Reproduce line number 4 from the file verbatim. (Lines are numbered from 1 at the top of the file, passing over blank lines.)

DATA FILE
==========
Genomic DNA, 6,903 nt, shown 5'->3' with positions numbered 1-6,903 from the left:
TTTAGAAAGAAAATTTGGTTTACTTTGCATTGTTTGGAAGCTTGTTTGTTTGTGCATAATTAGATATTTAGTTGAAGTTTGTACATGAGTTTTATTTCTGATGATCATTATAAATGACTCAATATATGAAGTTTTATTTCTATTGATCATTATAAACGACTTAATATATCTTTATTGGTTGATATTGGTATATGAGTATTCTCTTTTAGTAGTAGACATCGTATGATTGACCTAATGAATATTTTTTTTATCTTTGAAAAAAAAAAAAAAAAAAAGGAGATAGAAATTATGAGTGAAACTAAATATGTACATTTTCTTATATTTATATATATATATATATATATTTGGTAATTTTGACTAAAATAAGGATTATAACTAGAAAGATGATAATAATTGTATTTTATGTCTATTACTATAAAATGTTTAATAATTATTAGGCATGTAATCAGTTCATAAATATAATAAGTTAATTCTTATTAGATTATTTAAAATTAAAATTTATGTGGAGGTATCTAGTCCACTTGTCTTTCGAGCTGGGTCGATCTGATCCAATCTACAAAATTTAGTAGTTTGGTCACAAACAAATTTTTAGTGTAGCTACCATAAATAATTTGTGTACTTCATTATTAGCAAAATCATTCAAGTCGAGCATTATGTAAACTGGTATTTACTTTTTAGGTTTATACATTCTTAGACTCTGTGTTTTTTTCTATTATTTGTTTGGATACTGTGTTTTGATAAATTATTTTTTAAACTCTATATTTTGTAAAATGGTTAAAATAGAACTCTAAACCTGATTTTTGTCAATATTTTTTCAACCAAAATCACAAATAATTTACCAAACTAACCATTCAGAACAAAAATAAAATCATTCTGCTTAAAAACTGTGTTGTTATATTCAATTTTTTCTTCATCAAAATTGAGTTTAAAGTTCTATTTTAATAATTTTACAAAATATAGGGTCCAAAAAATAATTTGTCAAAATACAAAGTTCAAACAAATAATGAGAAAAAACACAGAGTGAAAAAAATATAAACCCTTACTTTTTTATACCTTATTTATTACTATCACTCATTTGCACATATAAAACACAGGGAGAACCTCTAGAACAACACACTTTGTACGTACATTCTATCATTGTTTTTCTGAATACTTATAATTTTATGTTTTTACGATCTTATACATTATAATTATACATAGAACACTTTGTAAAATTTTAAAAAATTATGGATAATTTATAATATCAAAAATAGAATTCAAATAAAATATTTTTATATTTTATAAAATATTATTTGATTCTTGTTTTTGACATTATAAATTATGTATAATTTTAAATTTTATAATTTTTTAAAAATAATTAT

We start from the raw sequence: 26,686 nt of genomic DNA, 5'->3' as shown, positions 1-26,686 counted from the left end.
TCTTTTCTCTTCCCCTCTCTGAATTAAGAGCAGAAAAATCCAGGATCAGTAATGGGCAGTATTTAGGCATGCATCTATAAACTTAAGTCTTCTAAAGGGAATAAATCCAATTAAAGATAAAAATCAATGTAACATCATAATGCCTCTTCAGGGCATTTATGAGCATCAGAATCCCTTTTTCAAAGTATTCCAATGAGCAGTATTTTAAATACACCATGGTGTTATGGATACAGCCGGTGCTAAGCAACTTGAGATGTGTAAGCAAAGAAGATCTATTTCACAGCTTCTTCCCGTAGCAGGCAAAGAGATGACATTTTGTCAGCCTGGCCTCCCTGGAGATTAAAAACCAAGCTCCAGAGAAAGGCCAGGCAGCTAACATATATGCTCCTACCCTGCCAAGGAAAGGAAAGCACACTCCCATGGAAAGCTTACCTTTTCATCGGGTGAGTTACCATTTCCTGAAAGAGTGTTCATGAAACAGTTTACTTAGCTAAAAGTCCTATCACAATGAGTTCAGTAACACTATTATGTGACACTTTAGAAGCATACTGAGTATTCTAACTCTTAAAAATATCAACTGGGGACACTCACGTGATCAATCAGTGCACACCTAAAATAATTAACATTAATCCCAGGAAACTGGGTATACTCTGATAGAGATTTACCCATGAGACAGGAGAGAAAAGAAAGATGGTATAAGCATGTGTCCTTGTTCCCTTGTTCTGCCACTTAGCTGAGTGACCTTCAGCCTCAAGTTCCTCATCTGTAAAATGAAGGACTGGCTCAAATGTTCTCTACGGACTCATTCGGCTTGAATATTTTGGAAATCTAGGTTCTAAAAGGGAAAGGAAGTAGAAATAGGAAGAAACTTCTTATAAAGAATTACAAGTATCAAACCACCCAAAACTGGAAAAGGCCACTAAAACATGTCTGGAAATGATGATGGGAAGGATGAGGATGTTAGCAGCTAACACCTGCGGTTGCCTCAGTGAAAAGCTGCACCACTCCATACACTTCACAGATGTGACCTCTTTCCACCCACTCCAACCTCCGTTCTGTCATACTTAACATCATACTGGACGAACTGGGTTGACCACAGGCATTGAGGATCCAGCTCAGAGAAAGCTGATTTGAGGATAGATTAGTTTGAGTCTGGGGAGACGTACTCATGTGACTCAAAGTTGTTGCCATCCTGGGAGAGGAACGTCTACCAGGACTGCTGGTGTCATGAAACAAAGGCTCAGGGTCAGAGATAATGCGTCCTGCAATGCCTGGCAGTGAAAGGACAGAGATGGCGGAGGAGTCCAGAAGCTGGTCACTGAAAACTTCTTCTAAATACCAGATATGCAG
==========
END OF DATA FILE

TCTTTTCTCTTCCCCTCTCTGAATTAAGAGCAGAAAAATCCAGGATCAGTAATGGGCAGTATTTAGGCATGCATCTATAAACTTAAGTCTTCTAAAGGGAATAAATCCAATTAAAGATAAAAATCAATGTAACATCATAATGCCTCTTCAGGGCATTTATGAGCATCAGAATCCCTTTTTCAAAGTATTCCAATGAGCAGTATTTTAAATACACCATGGTGTTATGGATACAGCCGGTGCTAAGCAACTTGAGATGTGTAAGCAAAGAAGATCTATTTCACAGCTTCTTCCCGTAGCAGGCAAAGAGATGACATTTTGTCAGCCTGGCCTCCCTGGAGATTAAAAACCAAGCTCCAGAGAAAGGCCAGGCAGCTAACATATATGCTCCTACCCTGCCAAGGAAAGGAAAGCACACTCCCATGGAAAGCTTACCTTTTCATCGGGTGAGTTACCATTTCCTGAAAGAGTGTTCATGAAACAGTTTACTTAGCTAAAAGTCCTATCACAATGAGTTCAGTAACACTATTATGTGACACTTTAGAAGCATACTGAGTATTCTAACTCTTAAAAATATCAACTGGGGACACTCACGTGATCAATCAGTGCACACCTAAAATAATTAACATTAATCCCAGGAAACTGGGTATACTCTGATAGAGATTTACCCATGAGACAGGAGAGAAAAGAAAGATGGTATAAGCATGTGTCCTTGTTCCCTTGTTCTGCCACTTAGCTGAGTGACCTTCAGCCTCAAGTTCCTCATCTGTAAAATGAAGGACTGGCTCAAATGTTCTCTACGGACTCATTCGGCTTGAATATTTTGGAAATCTAGGTTCTAAAAGGGAAAGGAAGTAGAAATAGGAAGAAACTTCTTATAAAGAATTACAAGTATCAAACCACCCAAAACTGGAAAAGGCCACTAAAACATGTCTGGAAATGATGATGGGAAGGATGAGGATGTTAGCAGCTAACACCTGCGGTTGCCTCAGTGAAAAGCTGCACCACTCCATACACTTCACAGATGTGACCTCTTTCCACCCACTCCAACCTCCGTTCTGTCATACTTAACATCATACTGGACGAACTGGGTTGACCACAGGCATTGAGGATCCAGCTCAGAGAAAGCTGATTTGAGGATAGATTAGTTTGAGTCTGGGGAGACGTACTCATGTGACTCAAAGTTGTTGCCATCCTGGGAGAGGAACGTCTACCAGGACTGCTGGTGTCATGAAACAAAGGCTCAGGGTCAGAGATAATGCGTCCTGCAATGCCTGGCAGTGAAAGGACAGAGATGGCGGAGGAGTCCAGAAGCTGGTCACTGAAAACTTCTTCTAAATACCAGATATGCAG